President Trump often cites ongoing protests in Portland and other cities as a cautionary tale to voters for what the country would look like if Joe Biden were elected president in November. During last week's Republican National Convention, the president and other speakers urged "law and order" and said only Mr. Trump can bring peace to the streets of U.S. cities.
3. Kentucky AG Daniel Cameron announces Breonna Taylor case developments
- Kentucky Attorney General Daniel Cameron appeared at the Republican National Convention to endorse President Donald Trump for a second term, and discussed at length his objections to comments about black Americans that had been made by Joe Biden.
- Cameron to defend some of President Trump's racially-charged statements and instead emphasized that the Republican party is "founded on the idea of making sure that those are marginalized and vulnerable in this country have a fair shake." AG Cameron, just 34 is a rising star in the party, and has come to the natonal spotlight given his role in deciding whether to criminally charge the police officers involved in the killing of Breona Taylor.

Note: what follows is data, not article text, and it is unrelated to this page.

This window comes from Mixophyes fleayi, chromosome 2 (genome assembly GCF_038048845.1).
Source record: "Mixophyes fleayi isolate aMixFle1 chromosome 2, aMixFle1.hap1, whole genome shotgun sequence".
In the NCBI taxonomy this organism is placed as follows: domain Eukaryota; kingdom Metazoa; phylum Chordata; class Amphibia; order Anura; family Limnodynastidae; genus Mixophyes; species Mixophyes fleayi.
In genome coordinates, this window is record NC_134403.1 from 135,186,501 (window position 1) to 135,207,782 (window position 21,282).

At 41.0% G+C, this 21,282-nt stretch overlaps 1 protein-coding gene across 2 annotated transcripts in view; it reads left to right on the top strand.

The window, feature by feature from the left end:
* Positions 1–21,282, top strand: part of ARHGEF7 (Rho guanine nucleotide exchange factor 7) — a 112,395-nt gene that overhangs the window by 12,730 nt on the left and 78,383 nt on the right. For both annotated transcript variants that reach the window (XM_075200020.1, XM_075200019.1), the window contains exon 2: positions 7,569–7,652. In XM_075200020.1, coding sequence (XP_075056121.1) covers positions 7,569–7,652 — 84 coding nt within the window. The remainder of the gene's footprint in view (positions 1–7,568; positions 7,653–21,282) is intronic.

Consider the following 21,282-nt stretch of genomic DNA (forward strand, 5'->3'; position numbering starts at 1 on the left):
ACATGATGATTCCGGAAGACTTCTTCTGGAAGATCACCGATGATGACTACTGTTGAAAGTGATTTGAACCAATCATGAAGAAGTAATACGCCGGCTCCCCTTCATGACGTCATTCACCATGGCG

- It has been five months since her death and we pressed Cameron why the decision was taking so long. He revealed on "Face the Nation" some movement on the case given that his office has finally received the ballistics report from the FBI, which he called a "critical piece of this investigation. But Cameron declined to provide a timeline for the decision.
- What Cameron said: "It's not the end all be all. There are still some witness testimony and interviews that have to be conducted. But we do have that ballistics report. We will be meeting with the FBI at the beginning of this upcoming week to have a painstaking review of that information. And that will help us in the analysis that needs to be undertaken before we can get to final steps."
- Civil rights Attorney Ben Crump represents Taylor's family. He welcomed news that the ballistics results had been shared by the FBI with the state but emphasized that after five months of what he called delays by law enforcement, the family is "distrustful of the entire system."